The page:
Today has been filled with phone calls; excessively boring details (need an adapter for the U.K., who knew all of this side of the world did not plug in the same way?),making breakfast, cooking lunch for everyone, dressing the kids, doing hair, biking to and from the in-laws (I'm getting faster!), taking care of email, doing laundry, cleaning the apartment. I might as well say; "nothing to report" and get it over with! There were two bright spots; a great friend I have not talked with for ages called and we planned a visit, I can't wait! I also had five minutes to read a story to Puck and play Legos for a little while.

I have a couple of photos from our trip downtown I will post for your entertainment.

Making Bows

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Alienor: Downtown

 
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View of a Park: the Secret Garden?

Click on the picture to see the black wrought iron gate to the left.


 
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Tuesday, May 25, 2010

Biking Through the Fields

Check out the cool bike basket, my sister-in-law's, oh, and that's sand under the wheels, by the way.


 
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Gluten-free, poor me

 
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Buses, Bows and Airplanes

Papy and the children have been very busy. They spent Saturday making a bow out of bamboo for each child, strung tight with a string, they shoot straight and true as any bow. They collected "arrows" from the mowed grain in the field; spiky remnants that were perfect for the job.

Sunday was spent flying a Styrofoam airplane Papy built for them, back and forth they flew it to each other for hours. They swung on the swing-set, did some knitting and reading and played soccer. They also made time to crash two model airplanes over the weekend, one after dark and one in broad daylight.

Puck is so happy with his five birthday Lego sets that he chose to stay home and play with them today. Aragorn has projects of his own; reading up on guitars (he has requested one for his birthday), reading in French and listening to new books on tape, he is home today too. Last I heard from the other house, Arthur was out in the field with his Papy flying a new airplane and the girls were playing "Quatre Chevaux"* with their Mamie.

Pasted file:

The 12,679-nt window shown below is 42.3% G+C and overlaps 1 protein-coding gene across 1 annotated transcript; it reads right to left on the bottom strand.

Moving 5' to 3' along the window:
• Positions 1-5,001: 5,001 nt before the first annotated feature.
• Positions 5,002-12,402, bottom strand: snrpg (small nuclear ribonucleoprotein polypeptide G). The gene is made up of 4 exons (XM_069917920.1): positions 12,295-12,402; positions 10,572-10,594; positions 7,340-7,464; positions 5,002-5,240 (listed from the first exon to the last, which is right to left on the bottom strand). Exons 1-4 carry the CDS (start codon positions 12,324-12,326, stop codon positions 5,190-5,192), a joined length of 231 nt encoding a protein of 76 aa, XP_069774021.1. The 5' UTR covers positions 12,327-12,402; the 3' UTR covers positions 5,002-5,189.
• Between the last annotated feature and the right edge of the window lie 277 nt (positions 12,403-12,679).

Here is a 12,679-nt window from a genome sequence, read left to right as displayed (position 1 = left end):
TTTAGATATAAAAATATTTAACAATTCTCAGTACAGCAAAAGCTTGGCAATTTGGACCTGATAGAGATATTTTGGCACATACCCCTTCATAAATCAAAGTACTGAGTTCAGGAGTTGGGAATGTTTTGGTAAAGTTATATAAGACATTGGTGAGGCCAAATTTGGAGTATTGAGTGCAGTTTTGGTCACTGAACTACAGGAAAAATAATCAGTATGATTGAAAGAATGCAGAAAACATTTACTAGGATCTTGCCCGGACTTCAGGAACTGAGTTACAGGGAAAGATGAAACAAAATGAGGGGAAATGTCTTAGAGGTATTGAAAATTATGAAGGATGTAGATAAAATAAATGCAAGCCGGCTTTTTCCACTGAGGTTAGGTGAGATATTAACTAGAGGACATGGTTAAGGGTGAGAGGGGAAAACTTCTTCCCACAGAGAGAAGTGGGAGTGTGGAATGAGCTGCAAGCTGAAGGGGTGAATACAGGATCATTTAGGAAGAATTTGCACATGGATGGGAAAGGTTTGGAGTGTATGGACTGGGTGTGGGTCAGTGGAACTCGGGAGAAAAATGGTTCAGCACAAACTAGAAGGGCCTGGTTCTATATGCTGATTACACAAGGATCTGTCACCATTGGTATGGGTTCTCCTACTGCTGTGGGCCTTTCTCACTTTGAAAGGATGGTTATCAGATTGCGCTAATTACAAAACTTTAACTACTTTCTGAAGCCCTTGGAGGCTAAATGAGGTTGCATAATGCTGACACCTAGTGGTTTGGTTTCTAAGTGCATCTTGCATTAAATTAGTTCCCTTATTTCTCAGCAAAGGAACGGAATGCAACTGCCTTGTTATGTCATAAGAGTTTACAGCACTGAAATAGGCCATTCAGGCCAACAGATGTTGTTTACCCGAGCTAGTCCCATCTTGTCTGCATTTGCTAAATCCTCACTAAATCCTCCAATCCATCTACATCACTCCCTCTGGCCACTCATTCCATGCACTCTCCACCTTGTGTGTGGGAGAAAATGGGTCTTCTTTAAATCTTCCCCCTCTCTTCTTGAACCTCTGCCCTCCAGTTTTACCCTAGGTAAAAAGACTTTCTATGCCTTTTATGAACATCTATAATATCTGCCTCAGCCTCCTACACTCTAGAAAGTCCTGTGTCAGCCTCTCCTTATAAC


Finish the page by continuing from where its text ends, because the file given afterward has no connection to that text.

Our mornings have become more fun since we learned a new skill last week; how to take the town bus. It is incredible that I never hesitate to figure out a transportation system in a big city, but the smaller ones always boggle me. We have lived in the same town for nine years and I have yet to figure out how to get anywhere by public transportation. Part of this is accessibility, in a big city there will be a bus or tube every ten to fifteen minutes, in a smaller one it may be every two hours. Part of it is laziness, I have a car, so I don't need to bother. I am glad to have this under my hat.

Now even Lily, with her sore ankle, can go downtown easily. It is only a fifteen or twenty-minute walk, but that is too much for her. We've been to a doctor visit, to the market, shopping for a swim suit, and today, Lily, Puck and Arthur came with me just to toodle around for an hour or two. I love the independence it gives me, the children love to be downtown. For such a little town, the center is big and lively; full of shops and people and cafes. What a change from our hometown where the only place people gather is inside a mall. If the weather cools down we may make it yet to the library. It is only open from 4:30 to 6pm on odd days, so it has been a challenge. There is a new exhibit of sculptures in the streets we are enjoying, and I know there is an art museum around here somewhere as well. It is so much easier to convince them to have a "diablo menthe"** than to seek out a museum, but there is much to be learned as well sitting at a sidewalk cafe with the world going by and the adults chatting.

*Quatre Chevaux is a board game Pierre played when he was small, his parents have taught a new generation to play.

**Diablo menthe is the kids' favorite cafe drink; it's fizzy lemon-lime water poured over and mixed with mint syrup. It's bright green and they only get one bright green drink per day here, dang it.

Three! Trois! 3 III San! Drei! !Tres!

My baby turned three yesterday. There is something a little bit sweet, a little bit tragic and a little bit final in this. I am trying to deal with this in a rational, adult, non-dramatic fashion. My children are growing up. They are supposed to do that, that's the whole point, right? (No, the whole point is sniffing tiny babies, nursing them, ah, especially nursing, and holding them close, gazing for hours at minuscule finger nails, bright eyes, fuzzy little ears and miniature toes.) The really hard, physical labor and the not-ever-sleeping part of motherhood is probably coming to an end, that's swell. They are all healthy, capable of about anything they put their hearts and minds to do. Each one is becoming everything a mother could wish for in her child.